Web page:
I feel angry sometimes because I know that my depression is robbing me of joy and my ability to be present for moments of exquisite awesomeness because my brain is lying to me. Knowing that I’m not able to fully appreciate things makes me sad and it makes me angry. Knowing that I self-sabotage or push people away hurts.
I also feel afraid sometimes because mental healthy is so stigmatized, still. There are more open conversations than ever. But I am still afraid because I worry that people will judge me or that they will think that I’m an unfit parent or that they’ll think I’m a fraud.
This is what depression does. It creates elaborate illusions of isolation and separation.
Because depression is an evil fucking liar.
Going to my general practitioner to ask for anti-depressants was one of the weirdest, bravest, scariest things I’ve ever done.
The conversation went something like this:
Me: “Hi. I have been depressed for a long time. I see a therapist, I meditate, I do great self-care, and I’ve tried everything and nothing is helping. I want to pursue anti-depressants as an additional method of treating this.”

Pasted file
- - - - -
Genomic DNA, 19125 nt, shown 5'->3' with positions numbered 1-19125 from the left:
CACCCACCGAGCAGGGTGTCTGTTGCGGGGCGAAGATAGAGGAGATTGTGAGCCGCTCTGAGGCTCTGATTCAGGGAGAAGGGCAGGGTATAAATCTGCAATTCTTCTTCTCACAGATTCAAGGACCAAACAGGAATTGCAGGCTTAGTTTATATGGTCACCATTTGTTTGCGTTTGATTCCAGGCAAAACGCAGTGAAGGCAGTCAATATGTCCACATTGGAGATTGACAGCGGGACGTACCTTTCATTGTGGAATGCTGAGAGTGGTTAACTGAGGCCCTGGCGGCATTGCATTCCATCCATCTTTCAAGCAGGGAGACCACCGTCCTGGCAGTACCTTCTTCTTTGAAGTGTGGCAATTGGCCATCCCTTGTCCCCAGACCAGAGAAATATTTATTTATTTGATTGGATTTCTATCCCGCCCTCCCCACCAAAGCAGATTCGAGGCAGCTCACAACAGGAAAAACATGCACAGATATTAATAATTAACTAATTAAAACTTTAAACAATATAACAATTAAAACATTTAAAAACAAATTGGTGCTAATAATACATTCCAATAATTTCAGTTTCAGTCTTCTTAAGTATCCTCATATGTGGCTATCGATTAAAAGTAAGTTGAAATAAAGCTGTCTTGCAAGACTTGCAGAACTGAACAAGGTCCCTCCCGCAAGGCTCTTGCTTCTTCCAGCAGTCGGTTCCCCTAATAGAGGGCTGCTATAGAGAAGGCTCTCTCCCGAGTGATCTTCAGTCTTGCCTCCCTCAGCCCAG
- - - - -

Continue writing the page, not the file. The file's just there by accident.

My doctor: “Okay. Let’s take a look at what your options are.”
Just like that. She helped. And the Zoloft has helped. It’s not perfect, but it’s better.
It was totally nerve-wracking and I felt so much better instantly simply by telling someone I needed help and having them listen and help me to make a plan.
Hotlines are wonderful. In the US, the National Suicide Prevention Hotline is: 1-800-273-8255
Reaching out to your friends is even more wonderful (but not the way you might think).
Don’t wait for your friends who you think might be having a tough time to say something.
They may not be able to. Check in on them. Tell them you’re thinking of them. Invite yourself over. Let them know you are. Your friends with depression might not be able to reach out to you first.
Just because I have depression doesn’t mean that I don’t have something valuable to say or contribute. It doesn’t define me. And if you have depression (or anything similar going on), it doesn’t define you either.
In fact, I think we are often the canaries in the coal mine. We are often the ones who are most sensitive to the ways that our world is sick and hurting.
What I really, really want you to know is that you are a brave person who is capable of hard things. If you woke up this morning, you’re doing great. If you got out of bed, you are slaying it. If you are breathing, you are winning.
We need to change the conversation. We need to change the systems that make depression so rampant: capitalism, sexism, white supremacy, et. al. And we need to make sure that everyone has access to the mental health care they need.
I have depression, and I believe that another world is possible. I plan to keep fighting for it.
If you’ve read this far (bless you!), here is your invitation: I’ve written a new manifesto about Self-Advocacy. This is about what it means to take a stand for ourselves in the world, as we are right now. It’s free. You can download it here.